UCD researchers test aerobic exercise stimulator for astronauts

 
 

A team of UCD researchers conducted a series of experiments last week on a muscle stimulation device they had invented, which causes aerobic exercise using a Neuromuscular Electrical Stimulation Exercise (NMES). These experiments were carried out on a parabolic flight to determine whether the device was suitable for use by astronauts in space.

It had previously been thought impossible to produce an aerobic exercise effect using a muscle stimulation device, but Principal Investigator, Dr Brian Caulfield, explains that this is exactly what the team did.

“We have developed a new form of delivering the electric current into the tissues, which is called multi-path stimulation. It involves using very complex pulse shapes and pulse pathways delivered via an array of electrodes rather than the standard approach to stimulation, which is to use pairs of electrodes and very simple pulse shapes. We also don’t tighten the muscle and hold it, we pulse the muscle, tighten and let it go a few times per second. Doing that causes a demand for oxygen, and the only way you can get more oxygen to the muscle is your heart pumping more blood to the muscle, like it would be if you were walking on a treadmill – by doing this, we have been able to mimic aerobic exercise.”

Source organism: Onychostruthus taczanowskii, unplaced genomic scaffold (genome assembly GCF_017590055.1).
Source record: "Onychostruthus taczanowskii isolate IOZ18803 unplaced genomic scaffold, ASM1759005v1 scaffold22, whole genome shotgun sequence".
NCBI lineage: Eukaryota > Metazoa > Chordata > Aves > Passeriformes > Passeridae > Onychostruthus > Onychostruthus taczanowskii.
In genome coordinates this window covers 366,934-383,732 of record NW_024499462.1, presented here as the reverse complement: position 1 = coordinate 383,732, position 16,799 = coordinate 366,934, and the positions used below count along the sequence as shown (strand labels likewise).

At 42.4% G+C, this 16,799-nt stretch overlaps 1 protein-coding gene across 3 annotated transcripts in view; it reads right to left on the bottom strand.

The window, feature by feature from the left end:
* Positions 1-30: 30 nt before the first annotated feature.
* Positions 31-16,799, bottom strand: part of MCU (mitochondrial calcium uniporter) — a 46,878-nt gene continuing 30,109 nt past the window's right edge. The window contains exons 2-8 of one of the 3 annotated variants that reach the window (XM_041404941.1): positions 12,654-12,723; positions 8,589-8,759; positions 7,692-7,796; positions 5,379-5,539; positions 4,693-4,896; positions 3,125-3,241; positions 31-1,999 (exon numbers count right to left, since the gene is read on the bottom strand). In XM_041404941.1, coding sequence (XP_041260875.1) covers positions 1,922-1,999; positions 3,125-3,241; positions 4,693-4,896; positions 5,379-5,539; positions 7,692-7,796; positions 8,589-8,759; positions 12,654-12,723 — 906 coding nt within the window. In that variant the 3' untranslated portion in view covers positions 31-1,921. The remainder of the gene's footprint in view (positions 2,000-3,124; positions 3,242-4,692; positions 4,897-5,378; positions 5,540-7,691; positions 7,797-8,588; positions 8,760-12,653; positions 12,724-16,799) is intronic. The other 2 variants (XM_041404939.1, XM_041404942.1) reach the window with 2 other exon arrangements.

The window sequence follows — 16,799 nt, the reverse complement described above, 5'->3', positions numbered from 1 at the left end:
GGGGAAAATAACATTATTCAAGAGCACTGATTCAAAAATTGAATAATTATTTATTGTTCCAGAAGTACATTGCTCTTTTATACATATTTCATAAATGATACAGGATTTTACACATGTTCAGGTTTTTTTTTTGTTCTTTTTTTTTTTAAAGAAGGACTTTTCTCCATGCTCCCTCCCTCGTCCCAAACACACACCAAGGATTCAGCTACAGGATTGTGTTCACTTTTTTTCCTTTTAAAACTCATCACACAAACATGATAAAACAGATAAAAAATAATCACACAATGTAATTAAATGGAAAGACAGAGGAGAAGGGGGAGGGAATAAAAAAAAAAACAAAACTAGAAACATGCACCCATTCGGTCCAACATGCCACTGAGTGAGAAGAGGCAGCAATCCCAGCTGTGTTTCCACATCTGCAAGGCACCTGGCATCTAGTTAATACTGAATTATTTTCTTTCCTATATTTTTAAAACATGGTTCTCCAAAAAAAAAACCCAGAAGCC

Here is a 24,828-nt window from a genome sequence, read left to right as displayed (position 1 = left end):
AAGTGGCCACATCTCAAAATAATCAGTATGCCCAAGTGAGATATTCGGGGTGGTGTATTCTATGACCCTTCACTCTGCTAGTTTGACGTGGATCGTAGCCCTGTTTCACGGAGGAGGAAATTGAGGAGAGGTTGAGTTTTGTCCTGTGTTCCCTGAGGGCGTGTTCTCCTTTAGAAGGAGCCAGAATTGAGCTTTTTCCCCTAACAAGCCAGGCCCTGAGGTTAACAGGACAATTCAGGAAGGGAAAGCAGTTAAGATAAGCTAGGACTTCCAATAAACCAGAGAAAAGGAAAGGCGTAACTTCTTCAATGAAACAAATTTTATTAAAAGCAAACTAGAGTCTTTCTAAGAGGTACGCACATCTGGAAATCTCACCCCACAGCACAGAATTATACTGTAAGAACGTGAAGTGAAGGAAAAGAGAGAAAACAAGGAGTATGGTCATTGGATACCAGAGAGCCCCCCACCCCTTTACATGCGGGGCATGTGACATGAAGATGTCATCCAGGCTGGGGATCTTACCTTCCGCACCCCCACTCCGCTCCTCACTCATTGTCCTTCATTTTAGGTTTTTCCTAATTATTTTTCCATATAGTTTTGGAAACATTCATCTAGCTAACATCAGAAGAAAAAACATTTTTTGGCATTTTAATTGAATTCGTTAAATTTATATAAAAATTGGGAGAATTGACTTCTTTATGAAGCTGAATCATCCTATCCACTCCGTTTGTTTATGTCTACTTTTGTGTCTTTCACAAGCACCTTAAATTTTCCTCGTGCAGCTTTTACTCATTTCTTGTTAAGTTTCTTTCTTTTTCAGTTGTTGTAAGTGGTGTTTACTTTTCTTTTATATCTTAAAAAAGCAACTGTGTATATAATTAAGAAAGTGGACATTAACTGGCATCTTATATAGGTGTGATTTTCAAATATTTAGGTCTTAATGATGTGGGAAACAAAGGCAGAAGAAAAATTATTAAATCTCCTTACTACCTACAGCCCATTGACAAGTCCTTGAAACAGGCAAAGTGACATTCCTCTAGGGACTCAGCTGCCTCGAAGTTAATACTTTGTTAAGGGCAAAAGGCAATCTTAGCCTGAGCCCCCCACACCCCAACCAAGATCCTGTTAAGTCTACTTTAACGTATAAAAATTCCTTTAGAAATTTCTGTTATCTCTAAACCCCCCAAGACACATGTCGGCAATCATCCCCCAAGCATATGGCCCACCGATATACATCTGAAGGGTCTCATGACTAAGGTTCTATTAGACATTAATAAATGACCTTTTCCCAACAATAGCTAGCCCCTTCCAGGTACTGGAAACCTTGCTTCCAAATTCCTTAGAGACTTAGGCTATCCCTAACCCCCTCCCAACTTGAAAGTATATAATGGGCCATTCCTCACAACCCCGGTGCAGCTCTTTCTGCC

The device, made with the Galway-based company, Bio-Medical Research, was not originally intended for astronauts, “we didn’t develop this technique for astronauts, there’s a very small number of astronauts in the world, in the grand scheme of things they’re not that important; this was developed to meet a healthcare and societal need. There’s a very large number of people out there who are sick because they don’t exercise, there are conversely a large number of people who cannot exercise because they are sick … for example people with arthritis who can’t do weight-bearing exercises … astronauts fall into the category of people who can’t exercise – when they’re in space they can’t exercise due to zero gravity.”

Masters student involved with the project, Lorenza Cafolla, explained that the testing during the week was carried out “to see whether it would be any use for anti-gravity projects and potentially in the International Space Station for astronauts in space to give them a modality of exercise rather than shifting up heavy machinery like a treadmill or the bicycles in the gym, this stuff is really bulky and space is at a premium up there.”

The next stage in the project may be either another set of parabolic flights to refine the experiment set-up and have the subject strapped standing up instead of sitting down. After that, a bed-rest study is expected to be carried out as it will enable the researchers to understand how people react to long-term zero gravity. According to Dr Caulfield, “bed-rest is not a million miles from what zero-gravity does to you – [you] don’t have the gradience of pressure on different parts of your posture and no loading on your boning structure.”

The project started in 2006 and providing it passes all further tests, will be expected to go up to the International Space Station in two to three years.

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